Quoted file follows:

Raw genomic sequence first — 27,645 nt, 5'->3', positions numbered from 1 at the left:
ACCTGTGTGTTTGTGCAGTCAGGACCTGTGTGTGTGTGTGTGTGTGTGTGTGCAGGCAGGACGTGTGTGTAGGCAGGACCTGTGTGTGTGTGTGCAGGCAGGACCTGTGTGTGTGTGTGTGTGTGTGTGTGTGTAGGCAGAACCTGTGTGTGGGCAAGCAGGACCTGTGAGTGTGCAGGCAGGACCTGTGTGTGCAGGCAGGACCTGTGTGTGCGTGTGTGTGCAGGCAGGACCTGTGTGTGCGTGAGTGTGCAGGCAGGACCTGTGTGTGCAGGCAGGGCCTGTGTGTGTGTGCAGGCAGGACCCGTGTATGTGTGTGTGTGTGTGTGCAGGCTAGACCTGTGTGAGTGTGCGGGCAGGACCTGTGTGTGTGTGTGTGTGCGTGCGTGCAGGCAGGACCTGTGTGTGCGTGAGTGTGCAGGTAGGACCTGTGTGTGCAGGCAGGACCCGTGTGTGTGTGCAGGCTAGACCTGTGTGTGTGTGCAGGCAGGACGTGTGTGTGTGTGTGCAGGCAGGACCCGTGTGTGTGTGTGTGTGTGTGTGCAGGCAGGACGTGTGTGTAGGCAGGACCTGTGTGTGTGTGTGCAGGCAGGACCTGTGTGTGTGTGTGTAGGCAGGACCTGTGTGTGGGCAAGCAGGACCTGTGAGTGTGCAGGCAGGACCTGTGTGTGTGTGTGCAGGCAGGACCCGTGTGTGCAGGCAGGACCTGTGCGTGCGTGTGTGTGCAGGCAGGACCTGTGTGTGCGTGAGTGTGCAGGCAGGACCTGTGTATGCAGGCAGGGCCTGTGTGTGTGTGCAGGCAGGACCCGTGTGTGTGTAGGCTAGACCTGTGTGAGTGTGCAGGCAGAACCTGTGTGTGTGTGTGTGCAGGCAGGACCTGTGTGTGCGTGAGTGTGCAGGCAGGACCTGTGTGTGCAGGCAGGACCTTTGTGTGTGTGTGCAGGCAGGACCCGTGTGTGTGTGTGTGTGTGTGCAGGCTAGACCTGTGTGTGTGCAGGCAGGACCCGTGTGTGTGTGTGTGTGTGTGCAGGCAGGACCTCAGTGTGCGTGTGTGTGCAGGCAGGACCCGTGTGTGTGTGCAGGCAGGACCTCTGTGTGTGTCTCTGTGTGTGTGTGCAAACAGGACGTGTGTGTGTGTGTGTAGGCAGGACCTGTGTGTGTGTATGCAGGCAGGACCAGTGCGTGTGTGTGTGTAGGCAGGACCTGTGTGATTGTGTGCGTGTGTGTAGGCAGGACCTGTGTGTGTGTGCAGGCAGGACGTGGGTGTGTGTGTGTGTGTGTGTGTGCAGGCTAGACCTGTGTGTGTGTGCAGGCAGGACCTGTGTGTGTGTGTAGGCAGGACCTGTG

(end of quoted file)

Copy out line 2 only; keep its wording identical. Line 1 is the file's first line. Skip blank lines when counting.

ACCTGTGTGTTTGTGCAGTCAGGACCTGTGTGTGTGTGTGTGTGTGTGTGTGCAGGCAGGACGTGTGTGTAGGCAGGACCTGTGTGTGTGTGTGCAGGCAGGACCTGTGTGTGTGTGTGTGTGTGTGTGTGTGTAGGCAGAACCTGTGTGTGGGCAAGCAGGACCTGTGAGTGTGCAGGCAGGACCTGTGTGTGCAGGCAGGACCTGTGTGTGCGTGTGTGTGCAGGCAGGACCTGTGTGTGCGTGAGTGTGCAGGCAGGACCTGTGTGTGCAGGCAGGGCCTGTGTGTGTGTGCAGGCAGGACCCGTGTATGTGTGTGTGTGTGTGTGCAGGCTAGACCTGTGTGAGTGTGCGGGCAGGACCTGTGTGTGTGTGTGTGTGCGTGCGTGCAGGCAGGACCTGTGTGTGCGTGAGTGTGCAGGTAGGACCTGTGTGTGCAGGCAGGACCCGTGTGTGTGTGCAGGCTAGACCTGTGTGTGTGTGCAGGCAGGACGTGTGTGTGTGTGTGCAGGCAGGACCCGTGTGTGTGTGTGTGTGTGTGTGCAGGCAGGACGTGTGTGTAGGCAGGACCTGTGTGTGTGTGTGCAGGCAGGACCTGTGTGTGTGTGTGTAGGCAGGACCTGTGTGTGGGCAAGCAGGACCTGTGAGTGTGCAGGCAGGACCTGTGTGTGTGTGTGCAGGCAGGACCCGTGTGTGCAGGCAGGACCTGTGCGTGCGTGTGTGTGCAGGCAGGACCTGTGTGTGCGTGAGTGTGCAGGCAGGACCTGTGTATGCAGGCAGGGCCTGTGTGTGTGTGCAGGCAGGACCCGTGTGTGTGTAGGCTAGACCTGTGTGAGTGTGCAGGCAGAACCTGTGTGTGTGTGTGTGCAGGCAGGACCTGTGTGTGCGTGAGTGTGCAGGCAGGACCTGTGTGTGCAGGCAGGACCTTTGTGTGTGTGTGCAGGCAGGACCCGTGTGTGTGTGTGTGTGTGTGCAGGCTAGACCTGTGTGTGTGCAGGCAGGACCCGTGTGTGTGTGTGTGTGTGTGCAGGCAGGACCTCAGTGTGCGTGTGTGTGCAGGCAGGACCCGTGTGTGTGTGCAGGCAGGACCTCTGTGTGTGTCTCTGTGTGTGTGTGCAAACAGGACGTGTGTGTGTGTGTGTAGGCAGGACCTGTGTGTGTGTATGCAGGCAGGACCAGTGCGTGTGTGTGTGTAGGCAGGACCTGTGTGATTGTGTGCGTGTGTGTAGGCAGGACCTGTGTGTGTGTGCAGGCAGGACGTGGGTGTGTGTGTGTGTGTGTGTGTGCAGGCTAGACCTGTGTGTGTGTGCAGGCAGGACCTGTGTGTGTGTGTAGGCAGGACCTGTG